Listening in Stereophonics

stereophonicsReality doesn’t frequently imitate art but in June this year former Stereophonics drummer Stuart Cable became the Local Boy in the Photograph, the band’s first single which was released in 1997, when he died aged 40 after choking on his own vomit while asleep.

Although Cable had left the band in 2003, he was, as vocalist and guitarist Kelly Jones told the Herald “my best friend” and the lyrics aren’t any less poignant to Local Boy: “He’ll always be 23 / yet the train runs on and on / Past the place they found his clothing /And all the friends lay down the flowers / Sit on the banks and drink for hours / Talk of the way they saw him last / Local boy in the photograph.”

To say the past few months have been emotionally easy would be an understatement.

But the circle of life continues and the Stereophonics, who have been putting out flawless rock tracks such as Dakota, Maybe Tomorrow, Handbags and Gladrags (which was the theme song to the UK version of The Office) perfectly matched by Kelly’s gravelly vocals for 13 years, have been on a world tour although it’s taken them those 13 years to play a Buenos Aires gig.

There was a special twist to Saturday’s show at the Hot Festival, and that twist was the Welsh band’s drummer, Javier Weyler. That’s right folks, the man’s an Argentine. A studio assistant working in London with the Stereophonics, he became a permanent band member in 2005, eventually replacing Stuart who had already left two years before.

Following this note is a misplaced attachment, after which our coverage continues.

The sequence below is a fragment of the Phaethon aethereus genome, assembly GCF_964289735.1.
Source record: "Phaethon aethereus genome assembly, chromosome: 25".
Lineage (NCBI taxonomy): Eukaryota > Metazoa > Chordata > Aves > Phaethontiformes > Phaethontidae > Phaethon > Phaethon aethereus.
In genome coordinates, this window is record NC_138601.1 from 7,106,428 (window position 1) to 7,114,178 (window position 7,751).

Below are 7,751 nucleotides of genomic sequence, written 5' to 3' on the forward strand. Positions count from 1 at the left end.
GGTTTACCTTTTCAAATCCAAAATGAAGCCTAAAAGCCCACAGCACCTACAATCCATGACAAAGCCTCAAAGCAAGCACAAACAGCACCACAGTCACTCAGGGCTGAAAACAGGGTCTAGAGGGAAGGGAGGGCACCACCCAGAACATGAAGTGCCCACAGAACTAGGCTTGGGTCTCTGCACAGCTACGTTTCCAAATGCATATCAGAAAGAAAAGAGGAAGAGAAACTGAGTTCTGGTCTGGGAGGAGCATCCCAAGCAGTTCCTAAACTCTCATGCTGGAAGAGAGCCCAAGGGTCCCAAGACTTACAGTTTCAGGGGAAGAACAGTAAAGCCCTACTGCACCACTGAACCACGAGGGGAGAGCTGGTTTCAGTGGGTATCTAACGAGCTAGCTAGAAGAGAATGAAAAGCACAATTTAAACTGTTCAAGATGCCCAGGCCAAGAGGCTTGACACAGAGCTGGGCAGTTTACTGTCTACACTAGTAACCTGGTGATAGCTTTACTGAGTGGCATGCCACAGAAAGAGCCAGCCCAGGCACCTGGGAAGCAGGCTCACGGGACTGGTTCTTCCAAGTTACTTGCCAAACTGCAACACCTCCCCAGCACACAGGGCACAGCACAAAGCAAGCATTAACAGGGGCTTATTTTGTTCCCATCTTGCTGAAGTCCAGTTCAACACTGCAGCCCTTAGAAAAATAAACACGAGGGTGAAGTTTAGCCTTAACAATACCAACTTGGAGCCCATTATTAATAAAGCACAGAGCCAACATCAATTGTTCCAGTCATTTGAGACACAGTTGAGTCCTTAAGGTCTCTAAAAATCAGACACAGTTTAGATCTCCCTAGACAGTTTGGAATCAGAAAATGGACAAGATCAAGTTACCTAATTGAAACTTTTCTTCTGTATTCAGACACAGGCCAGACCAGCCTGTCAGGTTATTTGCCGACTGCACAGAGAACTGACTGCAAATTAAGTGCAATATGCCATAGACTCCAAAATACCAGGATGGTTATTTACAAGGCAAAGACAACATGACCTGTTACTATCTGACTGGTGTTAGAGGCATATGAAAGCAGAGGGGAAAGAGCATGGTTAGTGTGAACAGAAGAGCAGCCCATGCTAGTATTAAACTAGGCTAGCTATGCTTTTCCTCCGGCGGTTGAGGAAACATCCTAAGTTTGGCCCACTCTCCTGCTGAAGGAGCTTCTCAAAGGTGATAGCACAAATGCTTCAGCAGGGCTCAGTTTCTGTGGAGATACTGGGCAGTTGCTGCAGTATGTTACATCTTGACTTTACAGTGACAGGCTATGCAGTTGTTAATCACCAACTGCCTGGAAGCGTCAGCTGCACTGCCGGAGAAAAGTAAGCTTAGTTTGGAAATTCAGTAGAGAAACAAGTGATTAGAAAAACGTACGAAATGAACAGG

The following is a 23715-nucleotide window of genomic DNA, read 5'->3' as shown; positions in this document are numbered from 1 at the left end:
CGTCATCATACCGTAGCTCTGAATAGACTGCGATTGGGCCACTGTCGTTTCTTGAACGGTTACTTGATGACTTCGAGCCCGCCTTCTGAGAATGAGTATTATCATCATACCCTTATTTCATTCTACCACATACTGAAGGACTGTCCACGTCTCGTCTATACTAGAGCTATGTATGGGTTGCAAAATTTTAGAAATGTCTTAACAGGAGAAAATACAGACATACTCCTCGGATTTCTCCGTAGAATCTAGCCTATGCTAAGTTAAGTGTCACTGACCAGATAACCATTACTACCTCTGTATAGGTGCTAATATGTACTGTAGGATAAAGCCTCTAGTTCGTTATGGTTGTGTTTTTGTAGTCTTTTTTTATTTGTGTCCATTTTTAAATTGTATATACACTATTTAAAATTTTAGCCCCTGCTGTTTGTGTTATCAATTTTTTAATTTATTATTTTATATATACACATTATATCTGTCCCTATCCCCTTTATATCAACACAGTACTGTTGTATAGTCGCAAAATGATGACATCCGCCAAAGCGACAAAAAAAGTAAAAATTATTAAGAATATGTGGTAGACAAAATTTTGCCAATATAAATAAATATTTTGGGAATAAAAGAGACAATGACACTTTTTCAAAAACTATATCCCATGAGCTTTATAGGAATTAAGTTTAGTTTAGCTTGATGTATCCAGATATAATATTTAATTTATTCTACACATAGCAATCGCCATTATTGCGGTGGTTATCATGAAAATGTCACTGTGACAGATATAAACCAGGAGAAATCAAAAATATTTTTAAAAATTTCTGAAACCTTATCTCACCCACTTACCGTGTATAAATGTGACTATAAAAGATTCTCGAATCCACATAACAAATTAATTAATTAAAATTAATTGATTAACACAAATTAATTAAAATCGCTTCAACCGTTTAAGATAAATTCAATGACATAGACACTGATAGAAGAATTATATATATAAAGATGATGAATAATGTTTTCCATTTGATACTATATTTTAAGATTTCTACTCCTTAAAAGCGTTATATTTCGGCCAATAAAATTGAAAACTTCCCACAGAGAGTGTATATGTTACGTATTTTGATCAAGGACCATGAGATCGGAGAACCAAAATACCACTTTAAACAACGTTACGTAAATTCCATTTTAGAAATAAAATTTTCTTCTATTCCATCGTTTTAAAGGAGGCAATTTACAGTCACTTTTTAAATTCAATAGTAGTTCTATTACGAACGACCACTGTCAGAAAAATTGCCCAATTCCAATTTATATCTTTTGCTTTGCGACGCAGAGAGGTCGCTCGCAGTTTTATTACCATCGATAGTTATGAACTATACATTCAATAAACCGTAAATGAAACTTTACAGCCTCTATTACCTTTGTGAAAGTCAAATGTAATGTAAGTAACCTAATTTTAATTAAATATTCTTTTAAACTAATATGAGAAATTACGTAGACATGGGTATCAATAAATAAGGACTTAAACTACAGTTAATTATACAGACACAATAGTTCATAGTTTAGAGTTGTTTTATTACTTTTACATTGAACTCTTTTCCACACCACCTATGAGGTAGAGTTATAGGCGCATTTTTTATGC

Talking about Javier, Kelly says: “One minute he was making our tea, the next he was playing drums for us! It was quite a promotion. He’d started to play tambourine on a few tracks then things went a bit funny with our drummer and Javier kind of took over in the studio, and did some demos. We then put a schedule in front of him and said “Do you fancy coming round the world with us?” And he did. Stuff of dreams.

“Stuart had parted ways with us in 2003 but we were best mates all throughout that while. He was always part of the band, but it was a work thing and we always got on as friends,” says Kelly.

But why has it taken so long to make it here? Talking to the Herald on Saturday prior to their gig, Kelly says: “When we were with V2 record company, they never had a sister company in South America so it took us a while to get here unfortunately — but we’re here now.” The band is now on Universal Records.

Talking about latest integrant “Jav” and how the Hot Fest crowd might react towards him, Kelly says: “He’s excited, all his family here — even his 90-year-old grandmother is here and I’ll bet she’s never been to a festival before. I’ll bet she’ll never go again! But it will be good. We did Brazil yesterday (Friday) then we’ve got Peru and Chile coming up. And that will be the end of the world tour as we’ve been out for 15 months.”

The merry-go-round lifestyle of a different city every other day, a set list with a few switches to it, playing to adoring fans, being a rock star clearly sounds glamorous with the travel, the women, the parties… The Welsh band has a large, seven-album catalogue to pull out tracks from but perhaps the reality of the day job is a bit dull.